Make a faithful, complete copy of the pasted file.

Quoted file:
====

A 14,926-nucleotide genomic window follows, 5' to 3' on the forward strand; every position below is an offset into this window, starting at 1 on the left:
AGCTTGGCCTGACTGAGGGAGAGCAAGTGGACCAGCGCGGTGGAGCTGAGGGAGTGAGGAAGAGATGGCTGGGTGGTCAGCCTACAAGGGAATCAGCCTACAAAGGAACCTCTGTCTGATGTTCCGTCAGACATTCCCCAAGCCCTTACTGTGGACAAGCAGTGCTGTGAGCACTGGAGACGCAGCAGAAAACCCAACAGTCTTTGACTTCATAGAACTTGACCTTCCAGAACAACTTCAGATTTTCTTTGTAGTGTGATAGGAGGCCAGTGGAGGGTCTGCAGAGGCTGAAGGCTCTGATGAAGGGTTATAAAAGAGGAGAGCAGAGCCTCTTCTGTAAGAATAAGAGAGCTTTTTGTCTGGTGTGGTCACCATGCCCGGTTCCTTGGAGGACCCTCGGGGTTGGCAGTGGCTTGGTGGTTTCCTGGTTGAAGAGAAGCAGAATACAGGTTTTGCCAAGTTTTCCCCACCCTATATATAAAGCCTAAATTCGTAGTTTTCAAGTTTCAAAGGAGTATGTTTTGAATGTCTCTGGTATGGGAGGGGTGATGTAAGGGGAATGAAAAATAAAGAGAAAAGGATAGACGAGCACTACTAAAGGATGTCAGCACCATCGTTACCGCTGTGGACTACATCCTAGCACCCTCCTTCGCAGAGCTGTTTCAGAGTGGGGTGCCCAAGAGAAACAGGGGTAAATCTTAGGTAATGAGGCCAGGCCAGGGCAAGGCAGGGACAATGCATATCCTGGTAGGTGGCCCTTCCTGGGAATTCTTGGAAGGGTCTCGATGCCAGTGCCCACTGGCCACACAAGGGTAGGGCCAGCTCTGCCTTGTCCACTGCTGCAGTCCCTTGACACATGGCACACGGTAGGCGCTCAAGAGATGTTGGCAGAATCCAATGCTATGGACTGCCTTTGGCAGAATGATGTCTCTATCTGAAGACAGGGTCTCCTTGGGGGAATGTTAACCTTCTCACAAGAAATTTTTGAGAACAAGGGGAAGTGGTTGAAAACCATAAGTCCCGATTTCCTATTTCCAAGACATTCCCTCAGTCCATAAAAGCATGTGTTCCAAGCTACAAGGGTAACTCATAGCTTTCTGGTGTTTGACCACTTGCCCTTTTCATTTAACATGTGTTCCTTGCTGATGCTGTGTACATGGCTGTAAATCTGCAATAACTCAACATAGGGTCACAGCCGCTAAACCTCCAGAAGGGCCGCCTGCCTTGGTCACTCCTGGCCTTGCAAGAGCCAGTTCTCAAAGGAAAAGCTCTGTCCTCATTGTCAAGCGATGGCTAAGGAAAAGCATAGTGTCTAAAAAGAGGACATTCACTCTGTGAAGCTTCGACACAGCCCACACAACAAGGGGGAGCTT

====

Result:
A 14,926-nucleotide genomic window follows, 5' to 3' on the forward strand; every position below is an offset into this window, starting at 1 on the left:
AGCTTGGCCTGACTGAGGGAGAGCAAGTGGACCAGCGCGGTGGAGCTGAGGGAGTGAGGAAGAGATGGCTGGGTGGTCAGCCTACAAGGGAATCAGCCTACAAAGGAACCTCTGTCTGATGTTCCGTCAGACATTCCCCAAGCCCTTACTGTGGACAAGCAGTGCTGTGAGCACTGGAGACGCAGCAGAAAACCCAACAGTCTTTGACTTCATAGAACTTGACCTTCCAGAACAACTTCAGATTTTCTTTGTAGTGTGATAGGAGGCCAGTGGAGGGTCTGCAGAGGCTGAAGGCTCTGATGAAGGGTTATAAAAGAGGAGAGCAGAGCCTCTTCTGTAAGAATAAGAGAGCTTTTTGTCTGGTGTGGTCACCATGCCCGGTTCCTTGGAGGACCCTCGGGGTTGGCAGTGGCTTGGTGGTTTCCTGGTTGAAGAGAAGCAGAATACAGGTTTTGCCAAGTTTTCCCCACCCTATATATAAAGCCTAAATTCGTAGTTTTCAAGTTTCAAAGGAGTATGTTTTGAATGTCTCTGGTATGGGAGGGGTGATGTAAGGGGAATGAAAAATAAAGAGAAAAGGATAGACGAGCACTACTAAAGGATGTCAGCACCATCGTTACCGCTGTGGACTACATCCTAGCACCCTCCTTCGCAGAGCTGTTTCAGAGTGGGGTGCCCAAGAGAAACAGGGGTAAATCTTAGGTAATGAGGCCAGGCCAGGGCAAGGCAGGGACAATGCATATCCTGGTAGGTGGCCCTTCCTGGGAATTCTTGGAAGGGTCTCGATGCCAGTGCCCACTGGCCACACAAGGGTAGGGCCAGCTCTGCCTTGTCCACTGCTGCAGTCCCTTGACACATGGCACACGGTAGGCGCTCAAGAGATGTTGGCAGAATCCAATGCTATGGACTGCCTTTGGCAGAATGATGTCTCTATCTGAAGACAGGGTCTCCTTGGGGGAATGTTAACCTTCTCACAAGAAATTTTTGAGAACAAGGGGAAGTGGTTGAAAACCATAAGTCCCGATTTCCTATTTCCAAGACATTCCCTCAGTCCATAAAAGCATGTGTTCCAAGCTACAAGGGTAACTCATAGCTTTCTGGTGTTTGACCACTTGCCCTTTTCATTTAACATGTGTTCCTTGCTGATGCTGTGTACATGGCTGTAAATCTGCAATAACTCAACATAGGGTCACAGCCGCTAAACCTCCAGAAGGGCCGCCTGCCTTGGTCACTCCTGGCCTTGCAAGAGCCAGTTCTCAAAGGAAAAGCTCTGTCCTCATTGTCAAGCGATGGCTAAGGAAAAGCATAGTGTCTAAAAAGAGGACATTCACTCTGTGAAGCTTCGACACAGCCCACACAACAAGGGGGAGCTT